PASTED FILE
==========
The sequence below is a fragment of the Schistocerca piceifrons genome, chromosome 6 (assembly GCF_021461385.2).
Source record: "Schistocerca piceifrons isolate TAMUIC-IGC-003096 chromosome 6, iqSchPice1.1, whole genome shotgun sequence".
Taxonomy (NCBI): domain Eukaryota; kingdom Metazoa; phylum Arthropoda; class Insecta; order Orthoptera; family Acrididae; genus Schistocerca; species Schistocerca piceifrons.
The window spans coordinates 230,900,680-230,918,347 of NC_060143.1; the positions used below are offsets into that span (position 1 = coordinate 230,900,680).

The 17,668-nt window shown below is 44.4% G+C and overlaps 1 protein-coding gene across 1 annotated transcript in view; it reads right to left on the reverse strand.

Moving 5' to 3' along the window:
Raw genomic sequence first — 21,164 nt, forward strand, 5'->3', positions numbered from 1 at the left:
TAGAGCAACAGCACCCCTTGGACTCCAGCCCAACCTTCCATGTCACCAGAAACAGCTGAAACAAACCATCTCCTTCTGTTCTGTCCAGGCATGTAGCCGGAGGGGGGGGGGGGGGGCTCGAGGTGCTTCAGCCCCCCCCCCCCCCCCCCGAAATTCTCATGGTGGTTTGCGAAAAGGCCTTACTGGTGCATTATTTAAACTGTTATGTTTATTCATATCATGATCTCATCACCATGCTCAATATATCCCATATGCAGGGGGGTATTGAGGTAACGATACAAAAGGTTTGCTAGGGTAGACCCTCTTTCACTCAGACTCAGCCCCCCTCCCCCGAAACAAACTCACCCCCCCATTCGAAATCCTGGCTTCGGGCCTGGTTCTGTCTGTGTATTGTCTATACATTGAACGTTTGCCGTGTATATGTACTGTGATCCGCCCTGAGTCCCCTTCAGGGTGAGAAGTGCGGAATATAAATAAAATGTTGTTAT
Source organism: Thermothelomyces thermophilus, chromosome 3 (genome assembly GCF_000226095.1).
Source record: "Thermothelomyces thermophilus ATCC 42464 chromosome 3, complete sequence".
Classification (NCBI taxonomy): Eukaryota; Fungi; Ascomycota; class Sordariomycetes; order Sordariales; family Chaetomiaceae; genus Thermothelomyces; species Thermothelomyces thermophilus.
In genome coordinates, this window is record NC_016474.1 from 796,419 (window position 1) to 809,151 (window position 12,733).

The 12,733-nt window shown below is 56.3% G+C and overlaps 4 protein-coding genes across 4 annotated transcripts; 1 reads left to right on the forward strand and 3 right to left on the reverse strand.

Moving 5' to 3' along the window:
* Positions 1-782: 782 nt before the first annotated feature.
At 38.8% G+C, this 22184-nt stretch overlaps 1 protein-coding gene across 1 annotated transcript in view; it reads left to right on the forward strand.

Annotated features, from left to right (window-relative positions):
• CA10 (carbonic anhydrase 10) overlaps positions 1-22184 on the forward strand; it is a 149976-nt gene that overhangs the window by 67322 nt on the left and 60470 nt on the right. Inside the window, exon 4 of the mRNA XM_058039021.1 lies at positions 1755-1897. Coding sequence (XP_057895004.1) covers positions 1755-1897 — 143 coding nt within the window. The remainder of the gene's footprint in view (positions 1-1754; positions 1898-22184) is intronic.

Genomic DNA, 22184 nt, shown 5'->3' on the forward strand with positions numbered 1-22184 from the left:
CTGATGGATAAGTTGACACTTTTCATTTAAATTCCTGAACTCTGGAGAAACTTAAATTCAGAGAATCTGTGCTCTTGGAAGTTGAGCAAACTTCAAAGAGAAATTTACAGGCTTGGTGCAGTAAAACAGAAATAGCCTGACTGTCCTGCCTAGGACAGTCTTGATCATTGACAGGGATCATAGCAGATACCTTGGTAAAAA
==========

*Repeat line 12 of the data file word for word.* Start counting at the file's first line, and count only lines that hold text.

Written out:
In genome coordinates, this window is record NC_016474.1 from 796,419 (window position 1) to 809,151 (window position 12,733).